These thoughts started forming as I was watching 1982’s Tron. That movie, while technologically groundbreaking for its time, never quite deals with the greater ramifications of its story. The film is about a programmer named Kevin Flynn (Jeff Bridges) who gets zapped inside a computer and has to destroy the evil AI inside to acquire a secret file that proves he was wronged by Encom, the video game company he works at. It imagines that inside the device you’re reading this on, there’s a world unto itself. Programs are just like people, doing jobs for their boss, aka the “user.” You. The concept is ripe for further exploration.

And yet, in Tron, the story largely plays out without any exploration of its implications. Everything is relatively straightforward and then it just kind of ends with Kevin Flynn beating the AI, recovering the file, and becoming the head of the company. What’s next, what Kevin learned from being inside, and how he’s going to use that knowledge is never explored.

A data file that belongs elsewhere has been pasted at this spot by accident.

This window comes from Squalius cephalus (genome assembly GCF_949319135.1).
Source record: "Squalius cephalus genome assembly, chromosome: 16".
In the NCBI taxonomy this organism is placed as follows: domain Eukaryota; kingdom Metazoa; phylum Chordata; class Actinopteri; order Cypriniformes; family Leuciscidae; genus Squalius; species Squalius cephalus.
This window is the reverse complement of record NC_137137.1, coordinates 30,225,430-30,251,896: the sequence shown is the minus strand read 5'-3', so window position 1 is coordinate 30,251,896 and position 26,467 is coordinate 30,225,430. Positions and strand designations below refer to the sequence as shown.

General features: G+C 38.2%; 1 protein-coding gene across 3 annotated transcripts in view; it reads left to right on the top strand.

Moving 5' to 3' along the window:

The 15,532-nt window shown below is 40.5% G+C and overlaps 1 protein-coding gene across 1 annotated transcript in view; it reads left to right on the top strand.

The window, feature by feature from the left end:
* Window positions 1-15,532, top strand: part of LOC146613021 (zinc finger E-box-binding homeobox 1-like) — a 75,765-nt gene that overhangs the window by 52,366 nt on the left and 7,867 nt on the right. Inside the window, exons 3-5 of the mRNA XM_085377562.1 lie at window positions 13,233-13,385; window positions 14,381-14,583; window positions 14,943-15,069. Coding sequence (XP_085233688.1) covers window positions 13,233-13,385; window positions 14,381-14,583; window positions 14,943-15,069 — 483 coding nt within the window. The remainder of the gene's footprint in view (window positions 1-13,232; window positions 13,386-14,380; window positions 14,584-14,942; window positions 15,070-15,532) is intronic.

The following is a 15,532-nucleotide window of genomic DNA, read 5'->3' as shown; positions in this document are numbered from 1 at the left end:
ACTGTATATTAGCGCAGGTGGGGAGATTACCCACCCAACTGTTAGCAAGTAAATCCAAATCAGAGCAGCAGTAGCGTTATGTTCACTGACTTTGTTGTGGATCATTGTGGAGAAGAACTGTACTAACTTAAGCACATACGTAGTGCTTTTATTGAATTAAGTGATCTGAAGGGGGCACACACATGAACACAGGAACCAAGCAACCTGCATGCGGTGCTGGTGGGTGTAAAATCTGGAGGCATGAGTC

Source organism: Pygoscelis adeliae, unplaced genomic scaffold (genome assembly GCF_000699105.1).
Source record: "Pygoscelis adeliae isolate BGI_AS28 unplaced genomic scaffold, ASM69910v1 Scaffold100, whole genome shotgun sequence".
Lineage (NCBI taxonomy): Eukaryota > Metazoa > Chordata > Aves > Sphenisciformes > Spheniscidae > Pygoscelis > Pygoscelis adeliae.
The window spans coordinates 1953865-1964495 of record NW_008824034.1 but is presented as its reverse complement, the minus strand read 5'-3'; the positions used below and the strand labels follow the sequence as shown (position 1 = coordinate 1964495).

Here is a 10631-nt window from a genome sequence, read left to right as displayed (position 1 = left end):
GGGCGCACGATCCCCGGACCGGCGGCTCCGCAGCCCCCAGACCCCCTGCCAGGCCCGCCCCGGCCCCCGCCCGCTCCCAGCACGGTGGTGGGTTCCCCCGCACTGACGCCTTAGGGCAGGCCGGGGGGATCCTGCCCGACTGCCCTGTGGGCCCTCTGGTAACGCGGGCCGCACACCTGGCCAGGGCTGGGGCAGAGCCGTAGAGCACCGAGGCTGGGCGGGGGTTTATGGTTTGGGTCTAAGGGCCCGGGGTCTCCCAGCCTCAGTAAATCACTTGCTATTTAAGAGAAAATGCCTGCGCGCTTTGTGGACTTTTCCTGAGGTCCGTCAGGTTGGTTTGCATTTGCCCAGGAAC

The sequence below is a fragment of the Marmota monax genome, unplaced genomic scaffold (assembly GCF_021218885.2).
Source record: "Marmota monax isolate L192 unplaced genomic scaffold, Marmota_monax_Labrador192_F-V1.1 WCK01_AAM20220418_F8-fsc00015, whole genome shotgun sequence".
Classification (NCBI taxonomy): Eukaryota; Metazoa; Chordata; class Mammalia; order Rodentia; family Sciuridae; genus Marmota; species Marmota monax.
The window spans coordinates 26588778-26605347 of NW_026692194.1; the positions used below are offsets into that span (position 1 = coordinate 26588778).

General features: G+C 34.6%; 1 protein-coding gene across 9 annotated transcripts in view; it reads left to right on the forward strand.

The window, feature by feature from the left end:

Now, I didn’t see Tron when it was released—I’m old, but not quite that old—but watching it again, I couldn’t help but imagine how modern fandom would react to it. There would be Reddit pages, podcasts, and YouTube videos of people dissecting and speculating about every little detail. Millions of people predicting what a potential sequel could eventually be. I’m sure, in the early ‘80s, that happened too, just in its own way. The fact is though, you can’t watch Tron and not want to know more. Need to know more. Which is exactly what Tron: Legacy delivers.